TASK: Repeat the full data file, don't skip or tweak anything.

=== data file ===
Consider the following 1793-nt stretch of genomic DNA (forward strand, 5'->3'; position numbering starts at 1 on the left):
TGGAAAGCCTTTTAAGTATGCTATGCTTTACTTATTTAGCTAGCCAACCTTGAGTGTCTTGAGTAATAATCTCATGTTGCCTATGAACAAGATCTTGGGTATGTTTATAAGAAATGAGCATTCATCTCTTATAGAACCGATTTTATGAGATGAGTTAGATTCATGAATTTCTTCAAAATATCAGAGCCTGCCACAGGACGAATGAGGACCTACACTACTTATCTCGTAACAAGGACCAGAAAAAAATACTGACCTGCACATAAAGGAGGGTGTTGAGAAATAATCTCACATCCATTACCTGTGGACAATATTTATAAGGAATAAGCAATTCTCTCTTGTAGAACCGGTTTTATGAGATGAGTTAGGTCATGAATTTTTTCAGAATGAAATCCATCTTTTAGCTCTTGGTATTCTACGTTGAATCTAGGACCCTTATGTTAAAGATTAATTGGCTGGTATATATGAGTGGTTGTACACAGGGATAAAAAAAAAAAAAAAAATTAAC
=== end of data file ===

Consider the following 1793-nt stretch of genomic DNA (forward strand, 5'->3'; position numbering starts at 1 on the left):
TGGAAAGCCTTTTAAGTATGCTATGCTTTACTTATTTAGCTAGCCAACCTTGAGTGTCTTGAGTAATAATCTCATGTTGCCTATGAACAAGATCTTGGGTATGTTTATAAGAAATGAGCATTCATCTCTTATAGAACCGATTTTATGAGATGAGTTAGATTCATGAATTTCTTCAAAATATCAGAGCCTGCCACAGGACGAATGAGGACCTACACTACTTATCTCGTAACAAGGACCAGAAAAAAATACTGACCTGCACATAAAGGAGGGTGTTGAGAAATAATCTCACATCCATTACCTGTGGACAATATTTATAAGGAATAAGCAATTCTCTCTTGTAGAACCGGTTTTATGAGATGAGTTAGGTCATGAATTTTTTCAGAATGAAATCCATCTTTTAGCTCTTGGTATTCTACGTTGAATCTAGGACCCTTATGTTAAAGATTAATTGGCTGGTATATATGAGTGGTTGTACACAGGGATAAAAAAAAAAAAAAAAATTAAC